Transcription: 0011 - Peter Nyboer

Released: December 23, 2013

Darwin: Okay this week, I'm interviewing Peter Nyboer. I've known Peter on and off for many, many years. He was very active in the Max community. When I got started, I used to run a little website called CreativeSynth, and I featured some of his work there. Let's say hi to Peter. Hi Pete. Thanks a lot for joining us this week. Rather than me telling your story, why don't we have you tell your story: what's your background and where are you coming from?

Peter Nyboer: My background: I'm in San Jose, California where it's sunny but chilly. And I have been working in computer music/computer audio for as long as I've been able to, really. I graduated from UC Santa Cruz and like 92, I guess, and went through the electronic music program there with Peter Elsia and that was just transformative, I guess is the word you can say. So I learned Max there at that time and it'd be using it ever since, and it's just taken me down a lot of different, creative roads for audio video and data control. And I've had real jobs here and there, but mostly I've been trying to figure out ways of being able to work in this technological arts space for the past careers worth of living.

Darwin: Sure. I'm not sure that people necessarily know that you're involved with Livid Instruments. What do you do with them?

Peter: My title is software director. But more or less I wear the hat of being able to make it so that our many controllers work with different software on different software packages on the computer. So that could be designing scripts. It could be writing scripts. It could be providing support for other companies that are writing scripts. And then there's just also a lot of - because we're a small company - I wear a lot of hats, do copywriting and promotion and voiceovers and all sorts of things. So...

Darwin: I hear how that goes. Let's go back to what I would consider the old days, because it was, it seems like forever ago that you came into my radar, by developing a product called I think it was, it was YOWSTAR, correct? I'll with start that.

Peter: Yes. And that was my interpretation of... that was a very nerdy genesis. It was a the excitement for everything; it was just excitement. And then the star is your Unix wild card. And the idea behind that software was you could mix audio and video in one platform on your computer and just create, I guess you could do plunderphonics, you could do video mixing and projection. It was just sort of a media media arts workspace. You could do real time video mixing and effects and stuff like that. So, it was the excitement for everything, and that was where I was coming from.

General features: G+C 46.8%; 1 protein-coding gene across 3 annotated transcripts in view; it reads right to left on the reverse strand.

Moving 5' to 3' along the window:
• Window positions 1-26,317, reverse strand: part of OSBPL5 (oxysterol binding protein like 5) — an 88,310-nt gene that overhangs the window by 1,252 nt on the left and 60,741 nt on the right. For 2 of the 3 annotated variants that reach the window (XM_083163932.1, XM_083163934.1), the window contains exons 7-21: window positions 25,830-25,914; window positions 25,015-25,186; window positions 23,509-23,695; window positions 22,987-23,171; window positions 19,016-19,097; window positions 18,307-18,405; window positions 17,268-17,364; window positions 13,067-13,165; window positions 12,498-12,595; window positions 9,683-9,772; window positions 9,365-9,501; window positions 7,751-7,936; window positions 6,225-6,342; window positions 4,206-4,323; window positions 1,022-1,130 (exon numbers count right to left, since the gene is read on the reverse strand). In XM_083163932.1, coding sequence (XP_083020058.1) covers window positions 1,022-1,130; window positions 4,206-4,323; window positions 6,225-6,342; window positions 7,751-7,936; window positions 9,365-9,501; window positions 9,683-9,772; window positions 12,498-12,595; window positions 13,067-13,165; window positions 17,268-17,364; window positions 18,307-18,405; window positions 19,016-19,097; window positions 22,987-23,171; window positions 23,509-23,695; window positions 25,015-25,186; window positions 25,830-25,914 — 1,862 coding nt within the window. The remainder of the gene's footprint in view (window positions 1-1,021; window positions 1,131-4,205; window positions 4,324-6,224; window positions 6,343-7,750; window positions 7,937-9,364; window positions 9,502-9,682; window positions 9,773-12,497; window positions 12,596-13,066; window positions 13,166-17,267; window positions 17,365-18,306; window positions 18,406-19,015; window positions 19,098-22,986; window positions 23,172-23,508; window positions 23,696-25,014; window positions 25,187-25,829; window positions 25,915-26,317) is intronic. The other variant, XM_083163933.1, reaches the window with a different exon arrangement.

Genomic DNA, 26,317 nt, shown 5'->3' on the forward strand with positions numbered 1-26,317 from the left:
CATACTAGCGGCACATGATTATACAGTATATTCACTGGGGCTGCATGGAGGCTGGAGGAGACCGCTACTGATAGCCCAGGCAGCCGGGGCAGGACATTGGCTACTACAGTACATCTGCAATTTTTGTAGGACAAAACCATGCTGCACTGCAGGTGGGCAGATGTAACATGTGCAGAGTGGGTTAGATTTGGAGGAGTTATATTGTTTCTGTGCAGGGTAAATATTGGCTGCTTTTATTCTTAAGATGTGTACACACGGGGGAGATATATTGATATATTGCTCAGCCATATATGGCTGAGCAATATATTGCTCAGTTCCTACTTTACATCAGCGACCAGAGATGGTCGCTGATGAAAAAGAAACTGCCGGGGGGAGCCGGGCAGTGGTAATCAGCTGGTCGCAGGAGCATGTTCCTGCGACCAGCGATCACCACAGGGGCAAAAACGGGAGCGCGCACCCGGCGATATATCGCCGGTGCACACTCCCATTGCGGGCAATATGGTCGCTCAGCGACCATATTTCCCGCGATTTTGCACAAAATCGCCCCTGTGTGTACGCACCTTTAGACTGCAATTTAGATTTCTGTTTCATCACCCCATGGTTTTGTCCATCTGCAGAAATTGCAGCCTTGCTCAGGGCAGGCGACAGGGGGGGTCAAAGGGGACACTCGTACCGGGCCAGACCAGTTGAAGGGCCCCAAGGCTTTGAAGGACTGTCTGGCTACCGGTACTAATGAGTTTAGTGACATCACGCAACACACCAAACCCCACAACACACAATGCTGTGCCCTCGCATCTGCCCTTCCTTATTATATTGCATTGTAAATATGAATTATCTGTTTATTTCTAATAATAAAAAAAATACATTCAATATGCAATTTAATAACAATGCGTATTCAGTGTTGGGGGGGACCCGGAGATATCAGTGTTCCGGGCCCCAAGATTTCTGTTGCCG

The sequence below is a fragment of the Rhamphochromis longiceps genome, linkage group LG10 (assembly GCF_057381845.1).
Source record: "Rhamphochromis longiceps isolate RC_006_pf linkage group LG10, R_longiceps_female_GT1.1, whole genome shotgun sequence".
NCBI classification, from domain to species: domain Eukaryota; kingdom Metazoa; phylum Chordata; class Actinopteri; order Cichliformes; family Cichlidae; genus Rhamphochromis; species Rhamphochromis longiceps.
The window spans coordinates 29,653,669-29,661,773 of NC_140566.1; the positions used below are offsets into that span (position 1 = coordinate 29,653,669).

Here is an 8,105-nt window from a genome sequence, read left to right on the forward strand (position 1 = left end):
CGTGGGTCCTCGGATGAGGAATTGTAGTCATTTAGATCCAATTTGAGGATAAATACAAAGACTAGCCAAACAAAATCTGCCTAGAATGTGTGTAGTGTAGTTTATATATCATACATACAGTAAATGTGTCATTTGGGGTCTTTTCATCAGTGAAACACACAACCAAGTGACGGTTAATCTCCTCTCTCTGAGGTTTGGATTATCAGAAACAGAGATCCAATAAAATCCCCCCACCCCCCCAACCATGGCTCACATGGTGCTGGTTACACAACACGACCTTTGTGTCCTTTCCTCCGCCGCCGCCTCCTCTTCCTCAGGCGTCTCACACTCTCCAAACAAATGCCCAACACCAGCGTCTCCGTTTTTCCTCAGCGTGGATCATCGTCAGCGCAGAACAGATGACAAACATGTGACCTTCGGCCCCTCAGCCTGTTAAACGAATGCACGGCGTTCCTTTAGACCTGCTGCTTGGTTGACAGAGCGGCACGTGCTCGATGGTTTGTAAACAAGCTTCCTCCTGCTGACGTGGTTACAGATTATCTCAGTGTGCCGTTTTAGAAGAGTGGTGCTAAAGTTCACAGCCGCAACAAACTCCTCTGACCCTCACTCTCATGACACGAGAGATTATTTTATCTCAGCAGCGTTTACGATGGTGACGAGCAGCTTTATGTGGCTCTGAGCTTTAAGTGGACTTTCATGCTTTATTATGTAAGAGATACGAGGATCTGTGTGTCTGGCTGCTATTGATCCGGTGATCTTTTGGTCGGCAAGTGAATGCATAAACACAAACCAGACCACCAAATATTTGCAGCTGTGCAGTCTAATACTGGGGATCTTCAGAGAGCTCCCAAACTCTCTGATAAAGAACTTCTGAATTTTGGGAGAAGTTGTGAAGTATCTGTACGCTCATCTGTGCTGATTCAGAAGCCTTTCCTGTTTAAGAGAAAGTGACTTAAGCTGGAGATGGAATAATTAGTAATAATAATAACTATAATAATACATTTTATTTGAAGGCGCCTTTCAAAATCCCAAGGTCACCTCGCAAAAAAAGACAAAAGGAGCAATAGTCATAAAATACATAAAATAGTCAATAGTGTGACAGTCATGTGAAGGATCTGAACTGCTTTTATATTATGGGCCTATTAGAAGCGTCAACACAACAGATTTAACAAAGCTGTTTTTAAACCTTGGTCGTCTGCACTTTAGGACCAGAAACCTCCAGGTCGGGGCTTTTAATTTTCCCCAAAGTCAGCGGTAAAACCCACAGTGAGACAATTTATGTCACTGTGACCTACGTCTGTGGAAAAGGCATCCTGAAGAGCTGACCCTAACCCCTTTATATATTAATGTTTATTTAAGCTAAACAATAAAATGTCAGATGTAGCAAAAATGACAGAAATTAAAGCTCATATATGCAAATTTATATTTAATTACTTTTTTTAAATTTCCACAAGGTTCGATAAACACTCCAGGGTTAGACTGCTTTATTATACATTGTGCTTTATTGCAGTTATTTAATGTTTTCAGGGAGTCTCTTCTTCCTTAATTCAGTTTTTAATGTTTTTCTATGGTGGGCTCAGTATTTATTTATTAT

Darwin: Well, it was, I remember it was pretty impactful to me just because, prior to that, I had not really done a lot of work with video or mixing media in any way. And that allowed me to dip my toe in the mixed media concept, which was really interesting. And, certainly at the time when I was doing the CreativeSynth site, nobody else was really doing that kind of work. And so it was pretty - I thought it was pretty groundbreaking. Now you were selling that as like a commercial product, right?

Peter: I was, yes, because what happened is I had moved up to the Bay area in the mid-nineties from LA. I lived in Los Angeles for a little bit and I came up to work with an experimental studio called Sound Traffic Control at the time, and now it's referred to as Recombinant Media Labs. And that was the art space of a really intense guy called Naut Human. And he has been just this incredibly under fixture in the underground art scene, and the established art scene for years. And he had this insane 16 channel studio and they were doing sound spatialization in this incredible sound system in this terrible warehouse up in San Francisco. And, they wanted to do video along with it too.

And so I started to cut my teeth on that and just getting together stuff with the old NATO+55 objects and making it so we could do these multichannel audio, video pieces. And so that's where I really got into it. And then I sort of stopped working with them and I was living on the margins of the dotcom boom. And it was pretty fantastic because you didn't really have to work. You just have to get little jobs here and there. And so that's freed me up to work on this project and I thought, well, I'll try to make a business of it. I was inspired by that whole NATO+55 thing where it seemed like it was this one individual who was out putting all this crazy media arts works. And so I was like, "Yeah, I'm trying to do that."

Darwin: Well, one of the things I, I remember thinking was that, the YOWSTAR stuff was actually one of the first commercial products that I ran into that was written in Max. And I thought that was a pretty gutsy because at the time, it was supposed to work - but it didn't always work.

Peter: Yeah. It's still gutsy, because it's not really designed for that, but it was what I knew what I had been working in. And it was the only thing that I that had the promise of being able to integrate not only the environment at large - with sensors - but also the digital media that existed in the box and being able to integrate them in an imaginative, imaginative and flexible way. There was Flash, which could do some stuff. And then of course, you could do it on a low level, but doing all that stuff in C or C++ is just like, you wouldn't have gotten it done at that time. There wasn't all of the frameworks and bed of work that you could easily access in 1999 or year 2000.

Darwin: Right? I had a discussion with David [Zicarelli] recently where we were talking about trying to do media - even something as simple as running two audio files in sync in any way. Back in the day, that was magical. The people that could do that were hard core because there was nothing in terms of frameworks and the operating systems were actually like averse to even trying to do it - there was just not media savvy at all.